Central Valley Flood Protection Plan (CVFPP) Conservation Strategy
We developed the CVFPP Conservation Strategy to support work on integrated flood system planning and the development of the 2012 Central Valley Flood Protection Plan (CVFPP) and 2017 Update. Taking an integrated approach increases public benefits for every dollar spent.
We provided support on environmental aspects and the integration of environmental stewardship through a comprehensive effort to create a systemwide conservation plan. The Conservation Strategy planning effort informed formulation of multi-benefit project concepts articulated in the Sacramento and San Joaquin Basinwide Feasibility studies. The Conservation Strategy planning effort informed formulation of multi-benefit project concepts articulated in the Sacramento and San Joaquin Basinwide Feasibility Studies. We also coordinated regional advance mitigation planning (RAMP), a comprehensive statewide effort promoting more meaningful, large-scale, and cost-effective conservation by establishing mitigation banks before flood projects are implemented.
Specifically, the Conservation Strategy includes:
- Up-to-date scientific and planning information
- A regional permitting approach
- A comprehensive and science-based approach to vegetation management
- Specific tools, data, and approaches to support development of multi-benefit projects to restore riverine processes
- Improvements to habitats and benefits for fish and wildlife
- Clear ecological targets with measurable objectives
Our Conservation Strategy also supports two of the key actions identified in the California Water Action Plan: increasing flood protection and protecting and restoring important ecosystems. It was developed through a substantive public process, and incorporates suggestions provided by non-governmental organizations (NGOs), private citizens, and other government agencies.
The Conservation Strategy promotes the protection and restoration of natural areas as part of flood protection improvement efforts by implementing multi-benefit projects. Some flood management projects do not in and of themselves provide environmental benefits. For those projects, we are taking a proactive regional approach to mitigate certain unavoidable environmental impacts. We are coordinating these regional planning efforts with other state and federal agencies.
Advance mitigation establishes mitigation areas before flood infrastructure projects are implemented to promote more meaningful large-scale and cost-effective conservation outcomes. By mitigating for future project impacts in advance of those impacts, we expect to:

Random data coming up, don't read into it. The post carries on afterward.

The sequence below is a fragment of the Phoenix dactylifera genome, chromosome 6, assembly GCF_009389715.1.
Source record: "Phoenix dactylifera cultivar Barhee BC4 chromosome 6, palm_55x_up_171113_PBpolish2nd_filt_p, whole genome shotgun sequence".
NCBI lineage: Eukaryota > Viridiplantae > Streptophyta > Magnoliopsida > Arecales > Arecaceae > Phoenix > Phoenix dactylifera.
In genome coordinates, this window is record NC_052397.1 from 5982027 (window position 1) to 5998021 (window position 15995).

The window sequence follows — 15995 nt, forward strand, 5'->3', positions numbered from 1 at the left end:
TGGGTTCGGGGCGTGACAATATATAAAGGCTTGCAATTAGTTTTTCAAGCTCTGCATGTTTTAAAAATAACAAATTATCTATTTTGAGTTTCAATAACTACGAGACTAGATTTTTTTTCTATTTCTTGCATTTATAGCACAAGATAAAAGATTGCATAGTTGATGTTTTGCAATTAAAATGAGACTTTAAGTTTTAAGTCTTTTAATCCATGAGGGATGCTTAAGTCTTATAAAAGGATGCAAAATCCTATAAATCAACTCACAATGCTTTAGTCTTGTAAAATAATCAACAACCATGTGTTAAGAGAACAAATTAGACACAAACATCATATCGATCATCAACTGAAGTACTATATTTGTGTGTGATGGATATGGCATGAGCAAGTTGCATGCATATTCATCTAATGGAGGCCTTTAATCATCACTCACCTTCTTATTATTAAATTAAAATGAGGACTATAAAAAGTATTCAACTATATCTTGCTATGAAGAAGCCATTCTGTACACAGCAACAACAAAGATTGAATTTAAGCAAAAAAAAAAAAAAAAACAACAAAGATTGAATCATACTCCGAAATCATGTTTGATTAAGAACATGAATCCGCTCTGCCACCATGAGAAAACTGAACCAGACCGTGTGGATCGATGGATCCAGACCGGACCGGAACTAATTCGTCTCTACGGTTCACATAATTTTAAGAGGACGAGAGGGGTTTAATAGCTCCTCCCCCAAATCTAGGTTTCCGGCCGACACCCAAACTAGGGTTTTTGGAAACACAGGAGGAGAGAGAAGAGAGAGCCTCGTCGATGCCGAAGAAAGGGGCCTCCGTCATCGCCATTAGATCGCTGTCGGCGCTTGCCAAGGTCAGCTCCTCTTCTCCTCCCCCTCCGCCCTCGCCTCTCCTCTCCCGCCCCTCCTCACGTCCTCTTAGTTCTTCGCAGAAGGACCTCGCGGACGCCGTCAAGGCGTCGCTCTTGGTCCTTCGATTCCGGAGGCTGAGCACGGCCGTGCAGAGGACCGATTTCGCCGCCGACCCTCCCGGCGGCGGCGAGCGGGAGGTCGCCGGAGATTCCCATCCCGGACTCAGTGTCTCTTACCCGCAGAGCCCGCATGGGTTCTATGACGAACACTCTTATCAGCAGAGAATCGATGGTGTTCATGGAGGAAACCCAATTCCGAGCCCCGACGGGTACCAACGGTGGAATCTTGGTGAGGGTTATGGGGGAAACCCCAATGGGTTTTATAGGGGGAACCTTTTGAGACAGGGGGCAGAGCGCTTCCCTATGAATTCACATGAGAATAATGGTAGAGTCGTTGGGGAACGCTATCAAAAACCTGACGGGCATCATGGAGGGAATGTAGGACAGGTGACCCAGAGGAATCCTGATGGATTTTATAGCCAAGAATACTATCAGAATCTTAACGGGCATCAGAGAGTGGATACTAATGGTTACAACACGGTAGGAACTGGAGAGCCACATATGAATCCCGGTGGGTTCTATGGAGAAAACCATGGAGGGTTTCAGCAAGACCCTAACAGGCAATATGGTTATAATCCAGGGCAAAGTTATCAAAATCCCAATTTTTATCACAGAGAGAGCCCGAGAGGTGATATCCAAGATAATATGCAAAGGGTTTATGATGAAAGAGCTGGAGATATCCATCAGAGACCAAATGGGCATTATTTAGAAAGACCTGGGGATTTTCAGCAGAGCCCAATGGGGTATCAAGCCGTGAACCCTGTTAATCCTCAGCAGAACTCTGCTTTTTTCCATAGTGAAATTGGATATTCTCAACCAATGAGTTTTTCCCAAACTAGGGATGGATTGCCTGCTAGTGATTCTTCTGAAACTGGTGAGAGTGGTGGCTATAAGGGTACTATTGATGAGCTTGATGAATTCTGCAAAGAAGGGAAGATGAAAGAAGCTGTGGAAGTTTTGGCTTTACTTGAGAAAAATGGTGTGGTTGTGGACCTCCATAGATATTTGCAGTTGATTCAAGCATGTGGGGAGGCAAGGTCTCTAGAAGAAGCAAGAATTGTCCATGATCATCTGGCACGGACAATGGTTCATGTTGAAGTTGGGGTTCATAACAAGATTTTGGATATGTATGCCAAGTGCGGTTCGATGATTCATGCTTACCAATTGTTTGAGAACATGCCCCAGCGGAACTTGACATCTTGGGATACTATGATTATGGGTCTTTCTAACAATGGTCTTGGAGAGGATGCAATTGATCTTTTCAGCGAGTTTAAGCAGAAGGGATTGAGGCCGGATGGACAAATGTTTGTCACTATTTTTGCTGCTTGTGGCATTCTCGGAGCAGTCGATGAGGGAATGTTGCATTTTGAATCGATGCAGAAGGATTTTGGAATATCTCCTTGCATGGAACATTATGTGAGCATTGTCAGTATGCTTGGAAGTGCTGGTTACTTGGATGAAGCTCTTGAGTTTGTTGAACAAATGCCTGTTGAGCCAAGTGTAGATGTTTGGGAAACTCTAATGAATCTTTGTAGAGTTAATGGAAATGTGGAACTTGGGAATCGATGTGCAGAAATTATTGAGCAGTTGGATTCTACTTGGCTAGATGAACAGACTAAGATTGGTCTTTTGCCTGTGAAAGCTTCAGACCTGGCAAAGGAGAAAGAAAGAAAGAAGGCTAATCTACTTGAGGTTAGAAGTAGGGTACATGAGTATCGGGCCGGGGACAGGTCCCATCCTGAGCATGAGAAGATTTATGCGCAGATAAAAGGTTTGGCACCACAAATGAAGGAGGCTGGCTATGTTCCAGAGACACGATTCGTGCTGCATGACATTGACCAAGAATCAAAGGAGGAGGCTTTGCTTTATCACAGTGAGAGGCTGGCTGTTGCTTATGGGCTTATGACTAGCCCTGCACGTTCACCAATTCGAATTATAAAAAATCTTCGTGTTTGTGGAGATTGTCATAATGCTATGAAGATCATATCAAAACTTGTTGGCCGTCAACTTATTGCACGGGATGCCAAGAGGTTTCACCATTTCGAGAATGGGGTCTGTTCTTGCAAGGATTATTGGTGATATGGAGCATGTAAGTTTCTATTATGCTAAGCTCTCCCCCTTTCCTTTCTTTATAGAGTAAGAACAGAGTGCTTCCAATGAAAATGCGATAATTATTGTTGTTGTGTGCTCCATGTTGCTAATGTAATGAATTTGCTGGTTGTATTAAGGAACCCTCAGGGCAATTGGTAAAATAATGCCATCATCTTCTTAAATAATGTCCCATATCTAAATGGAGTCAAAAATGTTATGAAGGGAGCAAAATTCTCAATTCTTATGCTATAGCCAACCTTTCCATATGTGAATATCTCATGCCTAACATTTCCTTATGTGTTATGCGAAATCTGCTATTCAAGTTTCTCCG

- Reduce permitting delays
- Diminish disruption to affected plant and animal species during construction
- Reduce costs
Four projects were funded through Proposition 1E funds allocated for advanced mitigation. These projects have enhanced floodplain and riparian habitat and provided mitigation credits for salmonids, giant garter snake (GGS), Swainson's hawk, and riparian habitat. We expect credits to become available for valley elderberry longhorn beetle (VELB) at a later date.
Moving forward, when a flood project cannot be designed as multipurpose or cannot self-mitigate, and is projected to have an impact on one or more of these species, the lead agency may apply to DWR to use some of these accrued mitigation credits to compensate for those impacts. Use of the mitigation credits will be determined on a case-by-case basis, but generally, the credits will be available to DWR or to local levee maintaining agencies with the legal authority to operate and maintain State Plan of Flood Control facilities. By mitigating impacts in advance, sensitive species will enjoy a baseline level of protection, and public agencies will be able to implement flood projects more efficiently while knowing they will not be detrimental to sensitive native species.
Implementation of the Central Valley Flood Protection Plan and Conservation Strategy will involve numerous flood management and conservation actions over a long time frame. Many of these activities will require regulatory approvals to ensure consistency with federal and state environmental laws. Project-by-project compliance with these laws can be inefficient, costly and unpredictable, which can result in unsafe deferred maintenance and small, isolated and ineffective (or unsuccessful) mitigation areas.
DWR will develop "programmatic permits" that will ensure compliance with environmental laws at a regional scale and over longer time periods than traditional project-by-project permitting. This regional approach will make it possible to have a single permit support multiple projects implemented by numerous entities, including California Department of Water Resources (DWR) and Local Maintaining Agencies (LMAs), on a voluntary basis.
Regional permitting may cover activities such as maintenance, structural repairs, reconstruction, improvements to existing levees or new levee construction and multi-benefit conservation actions such as levee setbacks, ecosystem restoration and enhancement, including the removal of fish passage barriers.